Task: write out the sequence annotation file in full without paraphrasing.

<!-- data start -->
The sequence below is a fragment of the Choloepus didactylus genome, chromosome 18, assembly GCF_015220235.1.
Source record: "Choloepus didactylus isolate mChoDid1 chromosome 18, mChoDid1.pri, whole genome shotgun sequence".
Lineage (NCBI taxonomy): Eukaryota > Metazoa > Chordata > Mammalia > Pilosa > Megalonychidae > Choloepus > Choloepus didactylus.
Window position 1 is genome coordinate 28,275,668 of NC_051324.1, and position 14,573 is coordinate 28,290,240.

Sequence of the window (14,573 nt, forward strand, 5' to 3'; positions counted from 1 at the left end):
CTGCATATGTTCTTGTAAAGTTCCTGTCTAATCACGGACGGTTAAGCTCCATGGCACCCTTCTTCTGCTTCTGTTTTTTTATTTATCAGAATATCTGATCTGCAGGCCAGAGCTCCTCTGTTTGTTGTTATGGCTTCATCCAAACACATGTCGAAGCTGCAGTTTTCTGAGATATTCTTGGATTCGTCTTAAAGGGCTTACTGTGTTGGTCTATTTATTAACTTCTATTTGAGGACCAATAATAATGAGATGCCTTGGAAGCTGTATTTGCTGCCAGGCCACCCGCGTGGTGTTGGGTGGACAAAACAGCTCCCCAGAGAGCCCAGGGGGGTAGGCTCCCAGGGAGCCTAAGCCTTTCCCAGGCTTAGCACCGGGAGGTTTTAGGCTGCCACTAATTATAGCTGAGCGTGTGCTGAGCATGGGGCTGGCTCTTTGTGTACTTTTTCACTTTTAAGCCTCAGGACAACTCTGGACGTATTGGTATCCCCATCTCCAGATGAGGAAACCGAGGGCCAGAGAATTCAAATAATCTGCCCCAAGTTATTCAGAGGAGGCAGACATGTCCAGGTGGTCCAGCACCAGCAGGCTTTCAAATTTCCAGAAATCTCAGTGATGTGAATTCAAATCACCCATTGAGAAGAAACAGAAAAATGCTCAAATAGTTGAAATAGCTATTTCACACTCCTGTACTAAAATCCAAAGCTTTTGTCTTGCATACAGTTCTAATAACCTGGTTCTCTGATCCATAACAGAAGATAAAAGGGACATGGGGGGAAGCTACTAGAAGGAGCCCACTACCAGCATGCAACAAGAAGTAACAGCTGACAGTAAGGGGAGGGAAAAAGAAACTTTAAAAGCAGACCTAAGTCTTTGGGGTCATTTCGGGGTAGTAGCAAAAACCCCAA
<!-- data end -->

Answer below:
The sequence below is a fragment of the Choloepus didactylus genome, chromosome 18, assembly GCF_015220235.1.
Source record: "Choloepus didactylus isolate mChoDid1 chromosome 18, mChoDid1.pri, whole genome shotgun sequence".
Lineage (NCBI taxonomy): Eukaryota > Metazoa > Chordata > Mammalia > Pilosa > Megalonychidae > Choloepus > Choloepus didactylus.
Window position 1 is genome coordinate 28,275,668 of NC_051324.1, and position 14,573 is coordinate 28,290,240.

Sequence of the window (14,573 nt, forward strand, 5' to 3'; positions counted from 1 at the left end):
CTGCATATGTTCTTGTAAAGTTCCTGTCTAATCACGGACGGTTAAGCTCCATGGCACCCTTCTTCTGCTTCTGTTTTTTTATTTATCAGAATATCTGATCTGCAGGCCAGAGCTCCTCTGTTTGTTGTTATGGCTTCATCCAAACACATGTCGAAGCTGCAGTTTTCTGAGATATTCTTGGATTCGTCTTAAAGGGCTTACTGTGTTGGTCTATTTATTAACTTCTATTTGAGGACCAATAATAATGAGATGCCTTGGAAGCTGTATTTGCTGCCAGGCCACCCGCGTGGTGTTGGGTGGACAAAACAGCTCCCCAGAGAGCCCAGGGGGGTAGGCTCCCAGGGAGCCTAAGCCTTTCCCAGGCTTAGCACCGGGAGGTTTTAGGCTGCCACTAATTATAGCTGAGCGTGTGCTGAGCATGGGGCTGGCTCTTTGTGTACTTTTTCACTTTTAAGCCTCAGGACAACTCTGGACGTATTGGTATCCCCATCTCCAGATGAGGAAACCGAGGGCCAGAGAATTCAAATAATCTGCCCCAAGTTATTCAGAGGAGGCAGACATGTCCAGGTGGTCCAGCACCAGCAGGCTTTCAAATTTCCAGAAATCTCAGTGATGTGAATTCAAATCACCCATTGAGAAGAAACAGAAAAATGCTCAAATAGTTGAAATAGCTATTTCACACTCCTGTACTAAAATCCAAAGCTTTTGTCTTGCATACAGTTCTAATAACCTGGTTCTCTGATCCATAACAGAAGATAAAAGGGACATGGGGGGAAGCTACTAGAAGGAGCCCACTACCAGCATGCAACAAGAAGTAACAGCTGACAGTAAGGGGAGGGAAAAAGAAACTTTAAAAGCAGACCTAAGTCTTTGGGGTCATTTCGGGGTAGTAGCAAAAACCCCAA